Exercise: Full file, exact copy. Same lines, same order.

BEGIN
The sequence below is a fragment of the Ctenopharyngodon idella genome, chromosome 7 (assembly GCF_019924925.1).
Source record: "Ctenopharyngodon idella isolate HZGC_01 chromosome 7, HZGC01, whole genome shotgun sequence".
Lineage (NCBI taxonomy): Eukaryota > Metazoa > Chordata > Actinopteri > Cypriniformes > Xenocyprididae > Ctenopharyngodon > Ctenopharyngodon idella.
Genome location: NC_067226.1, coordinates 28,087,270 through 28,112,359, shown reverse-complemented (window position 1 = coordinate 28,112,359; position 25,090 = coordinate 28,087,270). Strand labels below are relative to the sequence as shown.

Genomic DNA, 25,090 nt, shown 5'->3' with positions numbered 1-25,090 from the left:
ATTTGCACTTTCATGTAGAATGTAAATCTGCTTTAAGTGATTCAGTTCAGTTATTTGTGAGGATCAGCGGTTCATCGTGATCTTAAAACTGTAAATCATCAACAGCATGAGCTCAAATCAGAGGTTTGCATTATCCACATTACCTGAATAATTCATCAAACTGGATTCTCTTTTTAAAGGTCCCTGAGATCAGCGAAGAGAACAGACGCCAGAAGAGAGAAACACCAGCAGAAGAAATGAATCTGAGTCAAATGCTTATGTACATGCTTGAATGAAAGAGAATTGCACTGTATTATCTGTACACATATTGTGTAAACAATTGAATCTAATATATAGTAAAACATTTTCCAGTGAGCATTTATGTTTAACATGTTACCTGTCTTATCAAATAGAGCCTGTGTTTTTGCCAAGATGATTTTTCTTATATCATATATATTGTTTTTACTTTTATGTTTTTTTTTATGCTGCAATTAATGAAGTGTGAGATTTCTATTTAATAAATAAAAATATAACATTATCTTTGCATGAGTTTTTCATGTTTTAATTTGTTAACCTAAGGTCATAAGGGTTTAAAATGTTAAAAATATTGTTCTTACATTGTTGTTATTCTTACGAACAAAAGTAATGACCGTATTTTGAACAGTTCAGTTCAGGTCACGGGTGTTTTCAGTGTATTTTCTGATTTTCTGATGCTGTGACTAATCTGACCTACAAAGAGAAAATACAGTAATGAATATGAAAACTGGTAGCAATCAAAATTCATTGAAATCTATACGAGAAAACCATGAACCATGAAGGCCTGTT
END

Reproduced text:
The sequence below is a fragment of the Ctenopharyngodon idella genome, chromosome 7 (assembly GCF_019924925.1).
Source record: "Ctenopharyngodon idella isolate HZGC_01 chromosome 7, HZGC01, whole genome shotgun sequence".
Lineage (NCBI taxonomy): Eukaryota > Metazoa > Chordata > Actinopteri > Cypriniformes > Xenocyprididae > Ctenopharyngodon > Ctenopharyngodon idella.
Genome location: NC_067226.1, coordinates 28,087,270 through 28,112,359, shown reverse-complemented (window position 1 = coordinate 28,112,359; position 25,090 = coordinate 28,087,270). Strand labels below are relative to the sequence as shown.

Genomic DNA, 25,090 nt, shown 5'->3' with positions numbered 1-25,090 from the left:
ATTTGCACTTTCATGTAGAATGTAAATCTGCTTTAAGTGATTCAGTTCAGTTATTTGTGAGGATCAGCGGTTCATCGTGATCTTAAAACTGTAAATCATCAACAGCATGAGCTCAAATCAGAGGTTTGCATTATCCACATTACCTGAATAATTCATCAAACTGGATTCTCTTTTTAAAGGTCCCTGAGATCAGCGAAGAGAACAGACGCCAGAAGAGAGAAACACCAGCAGAAGAAATGAATCTGAGTCAAATGCTTATGTACATGCTTGAATGAAAGAGAATTGCACTGTATTATCTGTACACATATTGTGTAAACAATTGAATCTAATATATAGTAAAACATTTTCCAGTGAGCATTTATGTTTAACATGTTACCTGTCTTATCAAATAGAGCCTGTGTTTTTGCCAAGATGATTTTTCTTATATCATATATATTGTTTTTACTTTTATGTTTTTTTTTATGCTGCAATTAATGAAGTGTGAGATTTCTATTTAATAAATAAAAATATAACATTATCTTTGCATGAGTTTTTCATGTTTTAATTTGTTAACCTAAGGTCATAAGGGTTTAAAATGTTAAAAATATTGTTCTTACATTGTTGTTATTCTTACGAACAAAAGTAATGACCGTATTTTGAACAGTTCAGTTCAGGTCACGGGTGTTTTCAGTGTATTTTCTGATTTTCTGATGCTGTGACTAATCTGACCTACAAAGAGAAAATACAGTAATGAATATGAAAACTGGTAGCAATCAAAATTCATTGAAATCTATACGAGAAAACCATGAACCATGAAGGCCTGTT